June 6, 2022

Georgia’s Wrongful Death Act (“the Act”), OCGA § 51-4-1 et seq., provides in § 51-4-2 (a): “[t]he surviving spouse or, if there is no surviving spouse, a child or children, either minor or sui juris, may recover for the homicide of the spouse or parent the full value of the life of the decedent, as shown by the evidence.” Absent a surviving spouse or child, the decedent’s parents may file the wrongful death claim. OCGA §§ 19-7-1, 51-4-4. And if no person is otherwise entitled to bring the claim, the administrator or executor of the decedent’s estate may file a wrongful death action. OCGA § 51-4-5 (a).

In a Georgia medical malpractice wrongful death case that the Court of Appeals of Georgia (“Georgia Appellate Court”) decided on March 24, 2022, the decedent died following a surgical procedure. The decedent’s mother, acting individually and as executrix of her daughter’s estate, and her adult children, acting individually, sued the surgeon and several additional providers for medical malpractice and ordinary negligence, seeking damages for wrongful death and other claims. At the end of a multi-day trial, a Georgia medical malpractice jury returned a general verdict for the plaintiffs in the amount of $3 million.

On appeal, the Georgia Appellate Court stated: “a decedent’s children, parents, and estate executor are in the line of succession to bring a wrongful death action. The first person authorized to file a claim, however, is a surviving spouse. See OCGA § 51-4-2 (a). And the record shows that Mitchell was married at the time of her death. Although she and her husband were estranged, they were still married when Mitchell died, and the plaintiffs have cited no evidence that her husband was not alive at the time of trial. In fact, the husband provided deposition testimony during the litigation. Under the plain terms of OCGA § 51-4-2 (a), Mitchell’s husband was the proper party to seek recovery for her wrongful death.”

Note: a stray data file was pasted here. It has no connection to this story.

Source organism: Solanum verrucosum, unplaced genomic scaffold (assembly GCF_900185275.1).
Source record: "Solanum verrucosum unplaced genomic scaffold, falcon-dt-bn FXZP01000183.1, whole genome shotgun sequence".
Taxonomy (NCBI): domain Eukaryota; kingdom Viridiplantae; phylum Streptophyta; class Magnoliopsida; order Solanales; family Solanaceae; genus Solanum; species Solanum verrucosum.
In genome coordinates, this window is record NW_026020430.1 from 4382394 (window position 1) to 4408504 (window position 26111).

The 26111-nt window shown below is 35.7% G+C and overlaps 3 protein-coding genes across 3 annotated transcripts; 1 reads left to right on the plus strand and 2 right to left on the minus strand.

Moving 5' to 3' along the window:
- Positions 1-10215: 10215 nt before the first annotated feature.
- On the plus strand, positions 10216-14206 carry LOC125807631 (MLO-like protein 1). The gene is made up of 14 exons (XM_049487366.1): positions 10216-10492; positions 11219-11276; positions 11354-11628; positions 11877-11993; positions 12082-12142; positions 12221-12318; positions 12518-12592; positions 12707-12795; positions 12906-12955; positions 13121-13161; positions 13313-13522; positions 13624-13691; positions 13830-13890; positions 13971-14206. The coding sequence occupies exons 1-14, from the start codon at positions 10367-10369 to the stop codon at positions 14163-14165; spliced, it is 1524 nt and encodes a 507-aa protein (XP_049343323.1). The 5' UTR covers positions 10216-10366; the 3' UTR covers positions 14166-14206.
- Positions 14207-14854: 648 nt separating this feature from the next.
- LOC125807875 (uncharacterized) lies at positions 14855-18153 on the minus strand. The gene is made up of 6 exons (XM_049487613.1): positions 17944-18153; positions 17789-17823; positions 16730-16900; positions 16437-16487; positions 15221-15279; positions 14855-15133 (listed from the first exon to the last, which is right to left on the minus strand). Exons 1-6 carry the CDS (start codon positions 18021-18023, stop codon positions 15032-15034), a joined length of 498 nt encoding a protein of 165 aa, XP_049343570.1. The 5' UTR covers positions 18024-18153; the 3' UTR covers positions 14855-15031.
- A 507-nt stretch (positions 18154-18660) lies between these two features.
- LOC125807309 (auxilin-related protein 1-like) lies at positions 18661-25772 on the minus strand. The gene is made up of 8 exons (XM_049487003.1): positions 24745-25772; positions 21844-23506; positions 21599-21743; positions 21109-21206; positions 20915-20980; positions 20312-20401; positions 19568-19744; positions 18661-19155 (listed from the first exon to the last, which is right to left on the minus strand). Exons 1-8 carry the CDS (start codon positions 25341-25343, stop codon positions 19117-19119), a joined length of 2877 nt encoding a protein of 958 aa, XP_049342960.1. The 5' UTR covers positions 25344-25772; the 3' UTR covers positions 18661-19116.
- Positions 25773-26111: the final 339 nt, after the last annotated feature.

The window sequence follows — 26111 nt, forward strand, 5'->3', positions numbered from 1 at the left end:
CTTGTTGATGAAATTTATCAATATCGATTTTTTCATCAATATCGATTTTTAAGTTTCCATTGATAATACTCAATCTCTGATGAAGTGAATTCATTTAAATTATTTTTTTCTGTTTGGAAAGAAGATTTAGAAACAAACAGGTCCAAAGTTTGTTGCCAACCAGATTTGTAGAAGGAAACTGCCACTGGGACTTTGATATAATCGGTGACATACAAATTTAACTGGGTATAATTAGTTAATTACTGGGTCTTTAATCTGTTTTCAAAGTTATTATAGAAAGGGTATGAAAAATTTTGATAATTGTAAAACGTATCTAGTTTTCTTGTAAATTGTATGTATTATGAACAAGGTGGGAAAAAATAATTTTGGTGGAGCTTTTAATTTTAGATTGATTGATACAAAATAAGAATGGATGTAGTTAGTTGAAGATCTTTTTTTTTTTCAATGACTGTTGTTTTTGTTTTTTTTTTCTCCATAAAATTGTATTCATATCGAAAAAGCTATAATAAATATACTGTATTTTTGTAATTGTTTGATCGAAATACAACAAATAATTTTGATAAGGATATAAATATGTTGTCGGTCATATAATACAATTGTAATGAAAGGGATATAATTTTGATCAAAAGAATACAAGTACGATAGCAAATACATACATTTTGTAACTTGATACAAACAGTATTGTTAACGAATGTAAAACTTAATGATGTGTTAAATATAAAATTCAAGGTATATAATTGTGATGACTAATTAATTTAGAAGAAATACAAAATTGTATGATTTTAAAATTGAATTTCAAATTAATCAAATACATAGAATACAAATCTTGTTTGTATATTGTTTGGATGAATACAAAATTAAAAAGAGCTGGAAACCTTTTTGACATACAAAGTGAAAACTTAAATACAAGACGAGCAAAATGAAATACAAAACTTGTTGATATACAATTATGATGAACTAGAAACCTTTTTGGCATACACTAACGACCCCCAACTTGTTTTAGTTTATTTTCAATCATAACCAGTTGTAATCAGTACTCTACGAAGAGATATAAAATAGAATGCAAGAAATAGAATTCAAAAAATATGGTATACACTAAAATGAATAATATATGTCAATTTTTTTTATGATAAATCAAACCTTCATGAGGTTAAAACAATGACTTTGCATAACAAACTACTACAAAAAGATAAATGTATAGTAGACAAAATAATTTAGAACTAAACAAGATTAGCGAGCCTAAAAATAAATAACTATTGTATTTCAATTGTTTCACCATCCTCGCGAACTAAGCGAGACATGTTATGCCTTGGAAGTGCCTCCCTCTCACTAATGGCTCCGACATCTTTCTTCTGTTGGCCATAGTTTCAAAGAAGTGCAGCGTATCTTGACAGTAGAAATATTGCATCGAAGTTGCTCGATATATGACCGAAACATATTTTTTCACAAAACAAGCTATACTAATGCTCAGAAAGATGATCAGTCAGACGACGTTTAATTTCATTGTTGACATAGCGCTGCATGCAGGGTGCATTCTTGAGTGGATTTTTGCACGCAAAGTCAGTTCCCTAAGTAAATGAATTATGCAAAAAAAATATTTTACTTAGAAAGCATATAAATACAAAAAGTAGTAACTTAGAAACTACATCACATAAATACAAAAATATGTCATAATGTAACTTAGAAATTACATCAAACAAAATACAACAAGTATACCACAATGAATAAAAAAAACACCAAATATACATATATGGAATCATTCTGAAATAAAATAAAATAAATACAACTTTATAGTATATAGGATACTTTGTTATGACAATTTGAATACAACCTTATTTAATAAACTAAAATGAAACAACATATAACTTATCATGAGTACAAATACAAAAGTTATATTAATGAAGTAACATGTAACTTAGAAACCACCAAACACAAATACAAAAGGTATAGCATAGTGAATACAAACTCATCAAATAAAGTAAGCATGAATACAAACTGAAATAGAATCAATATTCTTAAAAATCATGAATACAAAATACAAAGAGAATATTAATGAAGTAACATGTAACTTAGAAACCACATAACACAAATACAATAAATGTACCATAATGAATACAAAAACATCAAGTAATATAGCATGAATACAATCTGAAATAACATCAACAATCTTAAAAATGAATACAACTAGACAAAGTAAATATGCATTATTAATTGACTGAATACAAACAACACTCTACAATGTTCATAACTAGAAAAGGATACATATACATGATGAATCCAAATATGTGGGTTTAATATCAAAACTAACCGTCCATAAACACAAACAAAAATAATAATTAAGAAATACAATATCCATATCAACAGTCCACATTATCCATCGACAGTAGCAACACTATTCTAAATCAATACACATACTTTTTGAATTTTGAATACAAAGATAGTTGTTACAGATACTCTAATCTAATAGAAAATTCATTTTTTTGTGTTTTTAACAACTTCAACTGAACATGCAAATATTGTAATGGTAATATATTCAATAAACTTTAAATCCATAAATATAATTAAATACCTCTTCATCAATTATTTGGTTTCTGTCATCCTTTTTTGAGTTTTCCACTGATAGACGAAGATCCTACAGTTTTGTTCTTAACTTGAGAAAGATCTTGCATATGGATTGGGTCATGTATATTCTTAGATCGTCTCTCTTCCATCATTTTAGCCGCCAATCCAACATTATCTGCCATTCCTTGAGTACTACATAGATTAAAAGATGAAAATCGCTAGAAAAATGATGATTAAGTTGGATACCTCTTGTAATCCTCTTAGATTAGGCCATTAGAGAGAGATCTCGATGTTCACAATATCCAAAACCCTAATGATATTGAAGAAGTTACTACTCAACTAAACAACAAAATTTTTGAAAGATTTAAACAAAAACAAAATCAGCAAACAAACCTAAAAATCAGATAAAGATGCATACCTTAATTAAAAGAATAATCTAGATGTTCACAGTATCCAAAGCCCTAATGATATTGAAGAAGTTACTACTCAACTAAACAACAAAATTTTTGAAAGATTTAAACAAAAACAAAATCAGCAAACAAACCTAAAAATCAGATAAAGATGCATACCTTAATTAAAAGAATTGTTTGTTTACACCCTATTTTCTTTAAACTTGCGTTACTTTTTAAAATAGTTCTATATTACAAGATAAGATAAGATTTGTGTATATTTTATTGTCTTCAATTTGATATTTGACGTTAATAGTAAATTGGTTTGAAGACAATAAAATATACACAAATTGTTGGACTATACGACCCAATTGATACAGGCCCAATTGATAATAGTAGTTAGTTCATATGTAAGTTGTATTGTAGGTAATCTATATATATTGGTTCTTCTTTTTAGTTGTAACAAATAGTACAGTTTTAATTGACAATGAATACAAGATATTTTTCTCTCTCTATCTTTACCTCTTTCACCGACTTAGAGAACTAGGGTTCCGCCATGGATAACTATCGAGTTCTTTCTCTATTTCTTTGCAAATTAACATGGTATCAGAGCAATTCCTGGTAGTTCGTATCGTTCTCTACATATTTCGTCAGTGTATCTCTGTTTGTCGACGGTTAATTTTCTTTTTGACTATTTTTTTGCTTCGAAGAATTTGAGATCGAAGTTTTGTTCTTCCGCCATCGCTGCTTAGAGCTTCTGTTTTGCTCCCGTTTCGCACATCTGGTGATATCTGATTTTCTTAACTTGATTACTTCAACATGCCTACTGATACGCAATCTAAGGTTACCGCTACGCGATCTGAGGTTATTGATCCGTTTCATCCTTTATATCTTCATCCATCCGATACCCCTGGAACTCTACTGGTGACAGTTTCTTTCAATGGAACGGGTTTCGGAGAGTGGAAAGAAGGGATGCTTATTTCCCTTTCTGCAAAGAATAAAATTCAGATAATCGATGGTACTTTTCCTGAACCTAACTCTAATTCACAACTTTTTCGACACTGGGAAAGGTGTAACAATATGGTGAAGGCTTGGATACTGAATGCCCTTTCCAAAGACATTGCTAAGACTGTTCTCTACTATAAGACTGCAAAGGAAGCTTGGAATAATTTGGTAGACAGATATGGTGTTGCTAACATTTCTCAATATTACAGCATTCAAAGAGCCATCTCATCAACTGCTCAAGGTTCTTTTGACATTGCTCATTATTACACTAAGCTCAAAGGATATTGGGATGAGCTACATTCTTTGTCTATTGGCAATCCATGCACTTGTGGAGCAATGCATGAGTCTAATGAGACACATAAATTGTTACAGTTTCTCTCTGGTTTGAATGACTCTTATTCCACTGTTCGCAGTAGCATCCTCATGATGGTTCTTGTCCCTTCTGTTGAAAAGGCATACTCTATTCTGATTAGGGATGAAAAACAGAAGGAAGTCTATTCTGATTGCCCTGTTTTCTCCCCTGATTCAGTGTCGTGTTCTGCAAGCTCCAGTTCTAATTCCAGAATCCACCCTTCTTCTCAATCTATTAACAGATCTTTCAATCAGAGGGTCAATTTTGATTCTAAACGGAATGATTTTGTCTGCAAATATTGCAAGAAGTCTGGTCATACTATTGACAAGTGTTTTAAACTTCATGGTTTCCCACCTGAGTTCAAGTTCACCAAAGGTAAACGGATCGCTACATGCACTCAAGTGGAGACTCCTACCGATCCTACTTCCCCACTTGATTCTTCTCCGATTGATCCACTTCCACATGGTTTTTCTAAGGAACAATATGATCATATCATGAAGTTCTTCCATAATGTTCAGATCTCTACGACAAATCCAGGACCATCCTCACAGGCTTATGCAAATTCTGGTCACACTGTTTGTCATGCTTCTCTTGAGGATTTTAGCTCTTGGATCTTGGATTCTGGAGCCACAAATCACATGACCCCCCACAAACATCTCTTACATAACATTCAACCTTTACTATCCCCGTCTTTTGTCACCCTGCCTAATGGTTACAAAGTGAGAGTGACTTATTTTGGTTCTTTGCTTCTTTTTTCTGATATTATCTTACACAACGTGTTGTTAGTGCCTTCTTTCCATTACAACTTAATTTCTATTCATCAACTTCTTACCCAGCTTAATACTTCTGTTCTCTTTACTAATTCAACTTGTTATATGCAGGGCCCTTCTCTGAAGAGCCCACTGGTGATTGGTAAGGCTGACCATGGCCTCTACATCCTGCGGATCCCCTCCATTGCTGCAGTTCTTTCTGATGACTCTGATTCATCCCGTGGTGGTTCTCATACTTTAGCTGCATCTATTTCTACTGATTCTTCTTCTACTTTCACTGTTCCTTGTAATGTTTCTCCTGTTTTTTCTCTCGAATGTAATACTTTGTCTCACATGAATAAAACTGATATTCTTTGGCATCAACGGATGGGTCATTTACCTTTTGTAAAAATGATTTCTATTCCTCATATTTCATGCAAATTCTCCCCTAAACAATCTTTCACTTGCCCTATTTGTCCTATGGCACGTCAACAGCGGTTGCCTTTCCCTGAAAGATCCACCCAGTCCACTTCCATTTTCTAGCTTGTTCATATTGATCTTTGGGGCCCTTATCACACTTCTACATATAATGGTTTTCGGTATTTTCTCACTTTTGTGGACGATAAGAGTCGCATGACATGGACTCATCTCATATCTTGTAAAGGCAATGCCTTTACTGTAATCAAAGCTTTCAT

The Georgia Appellate Court held: “Pursuant to the Act, Mitchell’s husband — not her mother or adult children — had authority to bring a wrongful death action. Although equity permits a trial court to avoid the Act’s strict standing requirements in some situations, this is not such a case. As in Connell, the trial court improperly expanded the equitable exception by granting the plaintiffs wrongful death standing over a surviving spouse. See Connell, supra at 837. The plaintiffs were not entitled to recover for Mitchell’s wrongful death, and the trial court erred in submitting their wrongful death claim to the jury. See id. at 838-389; King v. Goodwin, 277 Ga. App. 188, 188-190 (626 SE2d 165) (2006) (affirming summary judgment for defendants on wrongful death claim not brought by proper party). Given the jury’s general verdict for the plaintiffs, we cannot determine what portion of the $3 million award related to the improper wrongful death claim. Accordingly, we must vacate the judgment entered on the jury’s verdict and remand for a new trial on the non-wrongful death claims.”

Source Northeast Georgia Medical Center, Inc. v. Metcalf, A22A0149.

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